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This study provides a baseline situation on GBV in 13 selected districts of Rwanda. The
study was commissienned by four civil society Organizations, namely RWAMREC, RWN,
AJEPRODHO and working on GBV under a financial support of NPA. The study was
necessary to inform future interventions in the context of GBV Program.
The study resorted to both qualitative and quantitative approaches. The methodology had
four attributes. It was participatory, human rights-based, gender sensitive, with appreciative
Inquiry as the guiding approach. It used triangulated methods, including literature review,
questionnaire, key informant interviews and focussed group discussions.
The broad key finding is that while Rwanda has made commendable progress in the fight
against GBV, the phenomenon is still prevalent in the country. The other key findings are as
follows:
The awareness on GBV is high : above 78% of all respondents know GBV in its
various forms ;
This awareness is confirmed by the meaning that respondents give to GBV. In their
words, GBV encompasses the following : discrimination based on one’s sex, power
imbalance in decision-making between men and women, unjust labor division
between men and women, sexual abuse, beating and other force-based violence and
economic deprivation ;
Off all respondents, 72.9% said GBV exists in their respectives communities ;
As regards its magnitude, GBV is described as a « very serious issue ». Indeed, 70.9%
respondents have witnessed a case of GBV in the last 12 months ;
Among these, sexual abuse and hitting emerged as the top two forms of GBV that
respondents heard of or witnessed in the last 12 months (58.6% and 38.5 %
respectively). However, when it comes to perceptions (not witness), this order slighly
changes hitting becoming the first and sexual abuse second (39.5% and 37.3%
respectively), which confirm that these two forms of GBV are dominant. These
types of GBV along with the economic deprivation are also perceived as the most
frequent ;
Due to huge gaps at the family and community level in terms of prevention of GBV,
Children are at higher risk of sexual abuse than adults. Of all respondents, 31 %
declared having heard of cases of children sexual abuse in the last 12 months ;
Women constitute the majority of victims of spousal murder (59.7%), while men are
are the majority among spousal poisoning (81.1%) and suicide (67.2%);
20.7% of all respondents have had personal experience of GBV in the last 12
months. Results from the study show that women and girls are six times at risk of
GBV compared with men and boys. Personal experience confirms that sexual abuse,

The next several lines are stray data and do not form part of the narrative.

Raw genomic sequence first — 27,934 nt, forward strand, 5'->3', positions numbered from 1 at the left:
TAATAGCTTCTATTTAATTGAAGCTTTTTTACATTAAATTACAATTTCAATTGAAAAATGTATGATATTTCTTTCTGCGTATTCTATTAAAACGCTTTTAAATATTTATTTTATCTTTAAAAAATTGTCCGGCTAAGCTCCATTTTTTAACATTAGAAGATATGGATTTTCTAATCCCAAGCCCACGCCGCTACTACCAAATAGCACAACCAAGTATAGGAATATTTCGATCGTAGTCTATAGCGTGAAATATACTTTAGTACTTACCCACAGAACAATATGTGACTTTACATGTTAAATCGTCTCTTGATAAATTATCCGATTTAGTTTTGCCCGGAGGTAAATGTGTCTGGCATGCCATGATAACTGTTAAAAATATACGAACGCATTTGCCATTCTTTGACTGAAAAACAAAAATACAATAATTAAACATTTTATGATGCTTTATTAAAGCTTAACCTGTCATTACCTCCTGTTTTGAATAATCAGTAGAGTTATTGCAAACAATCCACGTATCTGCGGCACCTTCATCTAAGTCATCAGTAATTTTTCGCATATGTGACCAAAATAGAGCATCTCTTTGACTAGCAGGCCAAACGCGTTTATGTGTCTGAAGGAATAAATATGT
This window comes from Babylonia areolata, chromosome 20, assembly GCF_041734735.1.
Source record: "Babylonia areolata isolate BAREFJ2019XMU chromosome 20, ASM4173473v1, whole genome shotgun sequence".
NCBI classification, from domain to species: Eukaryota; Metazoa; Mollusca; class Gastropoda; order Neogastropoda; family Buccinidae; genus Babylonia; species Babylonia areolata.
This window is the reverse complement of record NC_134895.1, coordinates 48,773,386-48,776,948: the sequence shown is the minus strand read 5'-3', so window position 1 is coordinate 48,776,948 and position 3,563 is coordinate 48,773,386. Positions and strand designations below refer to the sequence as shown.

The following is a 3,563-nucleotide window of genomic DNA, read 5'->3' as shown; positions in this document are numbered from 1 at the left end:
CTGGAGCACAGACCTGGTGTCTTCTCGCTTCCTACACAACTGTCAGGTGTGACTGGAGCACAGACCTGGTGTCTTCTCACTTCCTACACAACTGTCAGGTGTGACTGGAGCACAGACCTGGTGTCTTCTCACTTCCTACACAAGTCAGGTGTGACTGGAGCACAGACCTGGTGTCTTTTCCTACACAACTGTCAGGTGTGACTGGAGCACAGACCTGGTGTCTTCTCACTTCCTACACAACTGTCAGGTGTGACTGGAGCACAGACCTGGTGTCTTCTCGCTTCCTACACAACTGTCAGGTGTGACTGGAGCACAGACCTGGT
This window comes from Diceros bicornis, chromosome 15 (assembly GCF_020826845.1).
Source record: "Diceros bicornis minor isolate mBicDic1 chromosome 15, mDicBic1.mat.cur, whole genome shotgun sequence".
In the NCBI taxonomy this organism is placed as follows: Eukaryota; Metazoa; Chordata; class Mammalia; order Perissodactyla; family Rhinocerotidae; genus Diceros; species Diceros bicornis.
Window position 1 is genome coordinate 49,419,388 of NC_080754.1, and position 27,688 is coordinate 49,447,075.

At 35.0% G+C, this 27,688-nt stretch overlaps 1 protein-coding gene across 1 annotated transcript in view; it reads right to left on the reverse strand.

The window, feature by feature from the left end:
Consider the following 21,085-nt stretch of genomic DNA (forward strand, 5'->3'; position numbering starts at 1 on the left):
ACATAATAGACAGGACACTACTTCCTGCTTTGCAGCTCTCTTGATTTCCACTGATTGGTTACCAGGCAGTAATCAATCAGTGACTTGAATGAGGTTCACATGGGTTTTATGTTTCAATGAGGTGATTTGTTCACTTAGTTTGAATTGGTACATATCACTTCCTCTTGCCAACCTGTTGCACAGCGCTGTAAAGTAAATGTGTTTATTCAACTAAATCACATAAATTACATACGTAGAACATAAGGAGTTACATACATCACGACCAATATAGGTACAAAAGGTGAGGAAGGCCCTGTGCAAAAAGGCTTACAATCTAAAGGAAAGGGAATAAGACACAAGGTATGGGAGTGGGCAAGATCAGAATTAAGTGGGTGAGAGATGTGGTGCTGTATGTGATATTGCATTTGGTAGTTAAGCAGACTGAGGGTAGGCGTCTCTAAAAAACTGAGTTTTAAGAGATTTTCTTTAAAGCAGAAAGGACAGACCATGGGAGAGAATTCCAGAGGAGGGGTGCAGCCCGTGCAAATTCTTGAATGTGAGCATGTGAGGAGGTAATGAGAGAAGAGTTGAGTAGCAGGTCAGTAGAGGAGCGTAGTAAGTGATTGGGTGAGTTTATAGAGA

hitting and economic deprivation are the most dominant forms of GBV in Rwanda;
With respect to characteristic of the residence, the study results show that
rape/sexual violence in general and deprivation from resources are higher in rural
settings (respectively 58.2% and 10.2%) than in urban areas (54.7% and 9%
respectively). Conversely hitting and insults and intimidations are slightly higher in
urban areas than in rural ones ;
In terms of place, home is the common place for acts of GBV among adults with
83.2% and 51% for children. The level of child abuse in the street significantly
increases from 1.9% among adults to 26.5% among children;
In the majority of cases, GBV is perpetrated by intimate partners (41.4%) and
neighbors (21.2%).
GBV reporting is still low: only 10% of all sexual abuse victims declared having
reported it to one or another institution/structure. Disturbing is also the number of
GBV victims (all forms considered) who did nothing after being victimized : 38%.
Among the discouraging reasons are respectively the feeling that nothing will be
done after reporting (36.7%), the fear of stigma (18.7%) and dependence of victims
to perpetrators (16.9%) ;
Despite Rwanda’s amenability to international standards on gender equality,
standards are not matched by local standards and practice. Indeed, for cultural
reasons, some males still abuse inheritance rights of women and girls. Female
represent cumulatively about 70% of victims of land rights violation;
For respondents, the direct causes of GBV are respectively limited knowledge of law
and rights (23.9%), alcoholism (23.5%), persistence of negative cultural beliefs on
gender (21.4%) and dependence by victim to the perpetrator (7.2%). At the structural
level, patriarchy is seen as the main cause of GBV in Rwanda.

Download the full study document.


Article crated on 2014-02-24 22:12:24

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RWAMREC Values

  • Men are naturally loving, caring and sensitive; and may practice compassion and non-violence.


  • Powerful men do not need to hurt or blame others.


  • Men of quality do not fear equality.


  • There are non-violent, non-abusive, and non-controlling means of solving problems and conflicts.

Quotes on Gender

  • “A state that does not educate and train women is like a man who only trains his right arm.” ― Jostein Gaarder, Sophie's World


  • “If women are expected to do the same work as men, we must teach them the same things.” ― Plato, The Republic

  • “In politics, If you want anything said, ask a man. If you want anything done, ask a woman.” ― Margaret Thatcher